The memory of a country is political, social and cultural. Its people isn’t an ethnic group but a construct elaborated through waves of migration. I worked with undocumented migrants and asylum seekers, first in Belgium and then in Marseilles, contacted by asso- ciations in order to be photo- graphed and filmed.
The video shown in a loop in the Exile Pavilion was created in its initial version for the “Ici et ailleurs” exhibit during the Marseilles European Capital event (curated by Juliette Laf- fon). I asked immigrants from around the Mediterranean and settled in Marseilles to relate their crossing of the sea, their journey and their relationship with their country of origin. Then, taking my inspiration from the stories of their dis- placements, I hybridized with flags/sheets the entirety of the journeys accomplished. Super- imposing them, I placed their portraits in the center of the image and played the hybrid- ized flags in slow motion, hav- ing rendered the videos trans- parent in order to transform their faces and paint them one after the other.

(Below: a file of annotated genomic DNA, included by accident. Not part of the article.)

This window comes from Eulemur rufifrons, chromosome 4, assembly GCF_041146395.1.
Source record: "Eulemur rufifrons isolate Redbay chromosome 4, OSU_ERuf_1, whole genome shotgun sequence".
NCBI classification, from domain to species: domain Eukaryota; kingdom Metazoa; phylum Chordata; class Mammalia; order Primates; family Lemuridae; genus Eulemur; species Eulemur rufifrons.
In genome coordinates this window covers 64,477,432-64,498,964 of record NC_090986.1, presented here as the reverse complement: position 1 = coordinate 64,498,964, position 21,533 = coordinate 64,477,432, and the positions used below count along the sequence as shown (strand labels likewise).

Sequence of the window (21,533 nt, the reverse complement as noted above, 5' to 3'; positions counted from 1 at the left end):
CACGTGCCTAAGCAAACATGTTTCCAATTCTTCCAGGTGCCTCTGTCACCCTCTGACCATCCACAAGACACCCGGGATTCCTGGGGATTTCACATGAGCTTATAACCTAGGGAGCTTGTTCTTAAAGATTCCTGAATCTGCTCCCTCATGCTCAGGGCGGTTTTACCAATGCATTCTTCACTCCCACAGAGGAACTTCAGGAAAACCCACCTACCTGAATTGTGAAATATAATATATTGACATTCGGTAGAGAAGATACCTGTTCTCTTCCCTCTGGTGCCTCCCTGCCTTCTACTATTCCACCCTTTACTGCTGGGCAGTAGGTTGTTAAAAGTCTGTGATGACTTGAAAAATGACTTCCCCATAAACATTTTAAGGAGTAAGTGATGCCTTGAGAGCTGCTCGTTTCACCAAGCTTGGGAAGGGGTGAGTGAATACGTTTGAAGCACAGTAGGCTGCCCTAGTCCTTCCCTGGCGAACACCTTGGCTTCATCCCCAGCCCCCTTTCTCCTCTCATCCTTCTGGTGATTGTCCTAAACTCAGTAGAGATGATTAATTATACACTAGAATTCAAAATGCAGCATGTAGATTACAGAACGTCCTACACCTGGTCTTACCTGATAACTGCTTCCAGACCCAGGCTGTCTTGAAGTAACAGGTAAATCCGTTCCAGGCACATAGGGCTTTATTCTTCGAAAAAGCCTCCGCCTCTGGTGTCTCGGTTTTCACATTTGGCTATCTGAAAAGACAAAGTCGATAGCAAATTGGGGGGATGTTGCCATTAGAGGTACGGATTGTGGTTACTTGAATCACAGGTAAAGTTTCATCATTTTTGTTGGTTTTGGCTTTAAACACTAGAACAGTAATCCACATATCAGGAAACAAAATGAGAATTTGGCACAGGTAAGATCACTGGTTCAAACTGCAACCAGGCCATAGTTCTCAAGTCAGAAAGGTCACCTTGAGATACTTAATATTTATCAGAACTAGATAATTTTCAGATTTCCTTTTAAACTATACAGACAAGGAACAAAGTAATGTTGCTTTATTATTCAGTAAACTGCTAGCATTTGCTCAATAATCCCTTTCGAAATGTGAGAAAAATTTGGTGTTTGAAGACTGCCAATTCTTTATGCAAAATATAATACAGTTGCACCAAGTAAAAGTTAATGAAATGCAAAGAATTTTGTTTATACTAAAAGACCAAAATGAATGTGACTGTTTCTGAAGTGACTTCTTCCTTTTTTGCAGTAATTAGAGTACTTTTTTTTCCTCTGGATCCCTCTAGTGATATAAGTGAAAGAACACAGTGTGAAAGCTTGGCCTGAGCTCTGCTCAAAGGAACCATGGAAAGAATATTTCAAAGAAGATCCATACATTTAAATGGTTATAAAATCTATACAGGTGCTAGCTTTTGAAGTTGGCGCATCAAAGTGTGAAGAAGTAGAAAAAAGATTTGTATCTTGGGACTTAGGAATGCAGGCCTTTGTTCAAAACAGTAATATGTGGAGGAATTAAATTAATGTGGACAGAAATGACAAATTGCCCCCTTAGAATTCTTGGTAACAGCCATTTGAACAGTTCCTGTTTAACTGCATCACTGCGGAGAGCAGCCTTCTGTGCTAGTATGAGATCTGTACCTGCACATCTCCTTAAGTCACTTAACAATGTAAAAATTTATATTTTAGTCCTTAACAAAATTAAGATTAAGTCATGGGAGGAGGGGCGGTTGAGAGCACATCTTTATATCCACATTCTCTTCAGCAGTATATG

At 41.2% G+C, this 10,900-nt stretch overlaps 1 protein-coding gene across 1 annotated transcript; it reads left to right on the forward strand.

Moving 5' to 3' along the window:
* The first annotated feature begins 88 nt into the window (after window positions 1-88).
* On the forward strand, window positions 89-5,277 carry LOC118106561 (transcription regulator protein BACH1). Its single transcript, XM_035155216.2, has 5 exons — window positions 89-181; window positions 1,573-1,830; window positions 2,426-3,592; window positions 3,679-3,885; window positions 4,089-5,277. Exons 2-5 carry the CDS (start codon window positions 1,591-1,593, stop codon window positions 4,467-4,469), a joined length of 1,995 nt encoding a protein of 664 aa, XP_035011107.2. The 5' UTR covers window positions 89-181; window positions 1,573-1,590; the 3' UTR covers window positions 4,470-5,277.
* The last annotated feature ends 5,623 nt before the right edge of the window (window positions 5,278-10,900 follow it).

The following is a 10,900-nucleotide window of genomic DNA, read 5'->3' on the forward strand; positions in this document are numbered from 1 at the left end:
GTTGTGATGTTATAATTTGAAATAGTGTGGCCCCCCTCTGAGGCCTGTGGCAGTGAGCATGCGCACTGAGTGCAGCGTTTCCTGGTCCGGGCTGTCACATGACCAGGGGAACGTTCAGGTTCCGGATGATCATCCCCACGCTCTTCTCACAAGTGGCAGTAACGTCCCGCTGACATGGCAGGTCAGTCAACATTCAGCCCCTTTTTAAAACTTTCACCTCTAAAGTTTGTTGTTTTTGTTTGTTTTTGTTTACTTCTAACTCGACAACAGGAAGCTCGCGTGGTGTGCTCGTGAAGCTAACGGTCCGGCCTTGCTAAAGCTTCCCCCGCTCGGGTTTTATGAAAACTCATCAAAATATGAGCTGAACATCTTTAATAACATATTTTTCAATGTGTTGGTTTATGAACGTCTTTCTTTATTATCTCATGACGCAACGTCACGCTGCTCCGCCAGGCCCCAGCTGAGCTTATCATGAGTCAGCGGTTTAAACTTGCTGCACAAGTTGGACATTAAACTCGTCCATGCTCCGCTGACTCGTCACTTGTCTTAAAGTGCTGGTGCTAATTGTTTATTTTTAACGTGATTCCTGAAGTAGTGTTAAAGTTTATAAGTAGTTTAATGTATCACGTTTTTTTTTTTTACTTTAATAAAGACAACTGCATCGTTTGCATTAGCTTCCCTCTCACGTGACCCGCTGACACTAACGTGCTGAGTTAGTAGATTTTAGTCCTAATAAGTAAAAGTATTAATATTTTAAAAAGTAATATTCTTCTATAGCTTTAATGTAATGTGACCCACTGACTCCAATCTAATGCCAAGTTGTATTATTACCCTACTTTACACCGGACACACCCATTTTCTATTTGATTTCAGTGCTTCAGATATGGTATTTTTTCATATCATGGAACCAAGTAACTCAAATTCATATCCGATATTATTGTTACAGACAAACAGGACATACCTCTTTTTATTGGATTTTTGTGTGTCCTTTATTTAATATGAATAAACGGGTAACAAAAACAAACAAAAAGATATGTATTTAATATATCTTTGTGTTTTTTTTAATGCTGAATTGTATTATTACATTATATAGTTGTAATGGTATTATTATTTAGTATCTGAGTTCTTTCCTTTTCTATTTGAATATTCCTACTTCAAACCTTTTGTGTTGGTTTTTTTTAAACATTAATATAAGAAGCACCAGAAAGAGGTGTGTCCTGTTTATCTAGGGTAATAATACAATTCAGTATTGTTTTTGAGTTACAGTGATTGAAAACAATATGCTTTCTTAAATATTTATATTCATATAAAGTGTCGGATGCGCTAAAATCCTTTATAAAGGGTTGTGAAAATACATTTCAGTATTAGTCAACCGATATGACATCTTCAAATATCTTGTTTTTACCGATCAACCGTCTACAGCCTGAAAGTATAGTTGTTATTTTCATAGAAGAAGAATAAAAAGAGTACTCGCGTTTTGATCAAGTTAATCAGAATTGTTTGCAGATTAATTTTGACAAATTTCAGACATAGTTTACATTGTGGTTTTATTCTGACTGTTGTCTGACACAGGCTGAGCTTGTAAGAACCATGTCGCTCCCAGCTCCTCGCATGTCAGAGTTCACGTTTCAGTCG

The result is a video in which each one of these individuals seems to be in the middle of a dream for change and a desire for displacement. Poetry and philosophy animate their fac- es differently and reveal their hopes, their thoughts and their pain.
Born in 1947 in Saint-Étienne. She lives and work in France.
ORLAN based her artistic practice on the appropriation of aesthetic ideals of the past on which to reshape his body with plastic surgery. From the beginning of the 1990s, the French artist underwent con- tinuous surgery to alter her face and body, choosing each time, from famous masterpieces of art from the Renaissance, the features to be assumed. She wanted to recreate the forehead of the Mona Lisa by Leonardo da Vinci and the chin like that of the Venus by Bot- ticelli. The artist stages operations as artistic installations, public performances often accompanied by music, poetry readings and dances. Polyhedral artist who ranges from performances to urban art, from installations to videos and sculpture, ORLAN has become the spokesperson for an entire artistic trend that claims the need to humanize the body.